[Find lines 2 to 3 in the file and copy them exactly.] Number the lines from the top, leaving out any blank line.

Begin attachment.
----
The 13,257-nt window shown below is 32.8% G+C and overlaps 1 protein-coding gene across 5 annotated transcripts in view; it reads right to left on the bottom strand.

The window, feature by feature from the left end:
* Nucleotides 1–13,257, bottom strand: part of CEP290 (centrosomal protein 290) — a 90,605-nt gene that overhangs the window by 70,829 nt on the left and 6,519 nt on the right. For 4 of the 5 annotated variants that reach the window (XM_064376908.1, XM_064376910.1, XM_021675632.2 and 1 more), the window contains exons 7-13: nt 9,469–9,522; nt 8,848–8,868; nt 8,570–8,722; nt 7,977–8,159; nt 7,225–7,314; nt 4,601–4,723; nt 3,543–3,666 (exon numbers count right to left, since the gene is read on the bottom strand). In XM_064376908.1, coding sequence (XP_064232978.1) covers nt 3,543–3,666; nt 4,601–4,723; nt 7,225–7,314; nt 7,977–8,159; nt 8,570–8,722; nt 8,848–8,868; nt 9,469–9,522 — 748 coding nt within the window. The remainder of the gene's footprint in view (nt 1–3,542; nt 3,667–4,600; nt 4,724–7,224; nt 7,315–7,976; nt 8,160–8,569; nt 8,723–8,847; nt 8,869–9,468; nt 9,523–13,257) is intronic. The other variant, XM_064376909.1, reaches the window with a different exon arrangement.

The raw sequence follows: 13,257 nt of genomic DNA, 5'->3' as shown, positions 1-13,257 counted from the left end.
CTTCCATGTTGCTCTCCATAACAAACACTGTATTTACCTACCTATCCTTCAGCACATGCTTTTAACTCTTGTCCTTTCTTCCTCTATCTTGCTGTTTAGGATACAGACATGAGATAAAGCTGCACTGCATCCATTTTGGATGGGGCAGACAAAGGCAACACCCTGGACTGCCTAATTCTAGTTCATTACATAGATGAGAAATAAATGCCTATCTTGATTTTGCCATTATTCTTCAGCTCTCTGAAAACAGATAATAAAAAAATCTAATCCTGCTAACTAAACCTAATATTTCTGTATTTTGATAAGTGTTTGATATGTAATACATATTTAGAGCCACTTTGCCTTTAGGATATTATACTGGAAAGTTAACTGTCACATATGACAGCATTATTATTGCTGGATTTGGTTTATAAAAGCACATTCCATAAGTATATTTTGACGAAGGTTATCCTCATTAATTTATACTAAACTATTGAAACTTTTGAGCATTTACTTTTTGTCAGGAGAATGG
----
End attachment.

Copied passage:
The window, feature by feature from the left end:
* Nucleotides 1–13,257, bottom strand: part of CEP290 (centrosomal protein 290) — a 90,605-nt gene that overhangs the window by 70,829 nt on the left and 6,519 nt on the right. For 4 of the 5 annotated variants that reach the window (XM_064376908.1, XM_064376910.1, XM_021675632.2 and 1 more), the window contains exons 7-13: nt 9,469–9,522; nt 8,848–8,868; nt 8,570–8,722; nt 7,977–8,159; nt 7,225–7,314; nt 4,601–4,723; nt 3,543–3,666 (exon numbers count right to left, since the gene is read on the bottom strand). In XM_064376908.1, coding sequence (XP_064232978.1) covers nt 3,543–3,666; nt 4,601–4,723; nt 7,225–7,314; nt 7,977–8,159; nt 8,570–8,722; nt 8,848–8,868; nt 9,469–9,522 — 748 coding nt within the window. The remainder of the gene's footprint in view (nt 1–3,542; nt 3,667–4,600; nt 4,724–7,224; nt 7,315–7,976; nt 8,160–8,569; nt 8,723–8,847; nt 8,869–9,468; nt 9,523–13,257) is intronic. The other variant, XM_064376909.1, reaches the window with a different exon arrangement.